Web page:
Things to see and do in the area
Set at the foot of the Mourne Mountains and in 2 acres of gardens we are 400 yards from Tollymore Forest Park. 1 mile from The Royal County Down Golf Course and 1 mile from the beach. We offer maps and guides to make it easy to take in all the surrounding sites and beauty spots.
We have an award winning cinema in Newcastle Town Centre: Newcastle Community Cinema. Please click here for more information.
We have an Artisan Food Market once a month. Please click here for more information.
Many may enjoy the golfing and hillwalking Newcastle has to offer for others perhaps, a drive through the Mourne Mountains taking in Silent Valley, famous for having no echo! A walk in Castlewellan Forest Park, – visiting Europe’s largest maze or take a stroll though the National Trust’s Murlough Nature Reserve.
The local Fishing Harbours of Kilkeel, Annalong and Ardglass are worth seeing. Visit Downpatrick, the County Town of Down, which is full of history, Struel Wells, St Patricks Grave and the St Patrick’s Heritage Centre. A few more miles from Downpatrick is the National Trust property of Castle Ward, famous for its quirky architecture and beautiful gardens. A 40 min drive will take you to the cities of either Newry or Belfast for a shopping spree!
There is bird watching in Tollymore Park as well as Castlewellan Park which is famous for the Red Kites. “Wingers” Information from Bird Watch Ireland. Downloads as a PDF.
Find out more about the historic market town of Castlewellan. Please click here for more information.
Take a look at A Beginner’s Guide to The Mournes. The Mourne Mountains (or the Mountains of Mourne) form the highest and most dramatic mountain range in Northern Ireland. With breath-taking views across the Irish Sea and an intricate map of weaving paths to explore, they are high on any keen hiker’s to-do list.
Here is a guide to Hiking Slieve Donard: Everything you Need to Know which we think you will enjoy.
Castlewellan Forest Park & Peace Maze. Hosting one of Northern Ireland’s most famous lakes, a stunning Victorian Castle, incredible panoramic views, scenic walking trails, 27km of Mountain Bike Trails, Nature Play perfect for the kids, an onsite multi-activity centre, hedge maze and equestrian centre, Castlewellan Forest Park boasts all of this and more making it a must-visit for all ages.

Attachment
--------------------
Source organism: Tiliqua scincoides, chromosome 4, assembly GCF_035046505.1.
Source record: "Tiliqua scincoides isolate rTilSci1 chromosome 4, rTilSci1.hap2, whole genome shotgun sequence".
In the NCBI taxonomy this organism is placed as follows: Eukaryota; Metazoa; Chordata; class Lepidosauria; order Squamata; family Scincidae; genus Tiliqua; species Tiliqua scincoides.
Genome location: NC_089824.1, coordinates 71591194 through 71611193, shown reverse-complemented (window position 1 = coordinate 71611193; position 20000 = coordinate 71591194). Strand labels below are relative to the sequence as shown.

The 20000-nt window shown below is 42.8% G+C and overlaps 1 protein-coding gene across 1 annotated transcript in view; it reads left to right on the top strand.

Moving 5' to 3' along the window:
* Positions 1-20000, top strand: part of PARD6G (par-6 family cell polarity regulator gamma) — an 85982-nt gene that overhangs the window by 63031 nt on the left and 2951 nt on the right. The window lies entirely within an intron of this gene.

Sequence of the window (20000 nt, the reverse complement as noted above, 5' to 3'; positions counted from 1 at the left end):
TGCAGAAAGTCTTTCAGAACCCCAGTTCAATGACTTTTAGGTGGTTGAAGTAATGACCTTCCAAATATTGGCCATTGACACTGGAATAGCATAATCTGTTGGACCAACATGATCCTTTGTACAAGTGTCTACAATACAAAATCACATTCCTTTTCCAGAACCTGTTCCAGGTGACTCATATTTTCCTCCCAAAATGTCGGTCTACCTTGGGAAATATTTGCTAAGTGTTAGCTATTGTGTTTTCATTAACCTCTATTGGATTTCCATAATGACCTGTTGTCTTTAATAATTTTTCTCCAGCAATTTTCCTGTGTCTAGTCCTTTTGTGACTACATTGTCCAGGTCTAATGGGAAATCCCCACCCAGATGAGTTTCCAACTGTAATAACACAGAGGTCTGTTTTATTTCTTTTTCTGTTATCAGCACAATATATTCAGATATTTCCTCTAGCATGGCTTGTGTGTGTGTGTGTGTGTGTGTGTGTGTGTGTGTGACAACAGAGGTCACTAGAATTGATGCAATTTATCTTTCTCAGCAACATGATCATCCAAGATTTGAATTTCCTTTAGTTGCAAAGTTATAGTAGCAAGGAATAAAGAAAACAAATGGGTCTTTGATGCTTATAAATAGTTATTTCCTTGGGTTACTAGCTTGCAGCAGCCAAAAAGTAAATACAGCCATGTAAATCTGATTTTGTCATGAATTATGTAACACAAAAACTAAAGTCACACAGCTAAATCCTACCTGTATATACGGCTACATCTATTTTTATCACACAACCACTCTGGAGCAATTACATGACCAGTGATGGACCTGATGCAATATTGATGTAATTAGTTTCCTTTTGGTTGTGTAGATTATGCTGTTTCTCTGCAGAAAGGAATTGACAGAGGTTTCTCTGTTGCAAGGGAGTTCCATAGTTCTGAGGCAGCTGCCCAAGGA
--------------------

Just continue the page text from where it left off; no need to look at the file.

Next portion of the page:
Welcome to the Mournes
The Mourne Mountains, also called the Mournes or Mountains of Mourne, are a granite mountain range in County Down on the south-eastern coast of Northern Ireland. The highest of these, the Slieve Donard, is the 7th highest peak in Ireland at 850m The Mournes is an Area of Outstanding Natural Beauty that is partly owned by the National Trust and sees many visitors every year. The name Mourne (historically spelt Morne) is derived from the name of a Gaelic clann sometimes called the Múghdhorna. The Mournes are visited by many tourists, hillwalkers, cyclists and rock climbers throughout the year. The Mourne Wall is among the more famous features in the Mournes. It is a 35km dry-stone wall that crosses fifteen summits, constructed to define the boundaries of the 36km2 area of land purchased by the Belfast Water Commissioners in the late nineteenth century to establish a water supply from the Mournes to the growing industrial city of Belfast. Construction of the Mourne Wall was started in 1904 and was completed in 1922.
The Briers Country House, with its proximity and easy access to the Mournes is the perfect base for visitors to explore the cornucopia of history, heritage, geology, folklore, culture and experience all the activities that await.
Annalong (from Irish: Áth na Long, meaning “ford of the ships”) is a small coastal village only a 15-minute drive from the Briers.
Be sure to visit the 19th century Annalong Cornmill, one of the last working watermills in Northern Ireland and features in one of the most iconic images of the Mournes, situated alongside the picturesque harbour with the stunning backdrop of the Mourne Mountains. In 2014 it was sensitively restored to its former glory using traditional materials and skills.
To further enhance the visitor experience, a new multimedia interpretation programme brings the story of the Cornmill to life, describing the production process of vital oatmeal for local farmers and tells the story of Mourne granite, giving visitors an insight into this industry which has put Mourne on the map at a national and international level, providing building stone and skills to cities including Belfast, Manchester, London and New York. (A section of the Princess Diana memorial in Hyde Park is made from Mourne Granite) Many remnants of this industry still exist in the local area and an app has been developed to interpret these for visitors. “The Mourne Granite Story” is a free app that is available for download from both Apple and Android platforms. A further story is told, explaining the role that the 19th century Annalong harbour played in relation to the Cornmill, transportation of the Granite and the local industry.
Fishing tragedy 13th January 1843
On 13 January 1843, boats from Newcastle and Annalong set out for the usual fishing stations and were caught in a gale. 14 boats were lost in the heavy seas including a boat which had gone to the rescue. Only two boats survived, the Victoria and the Brothers. 76 men perished, 30 of whom were from Annalong.
A row of twelve cottages were built a short distance from the harbour to provide homes for the widows and children who suffered the greatest loss.’ Widows Row’ still overlooks the harbour from where the men who perished set of.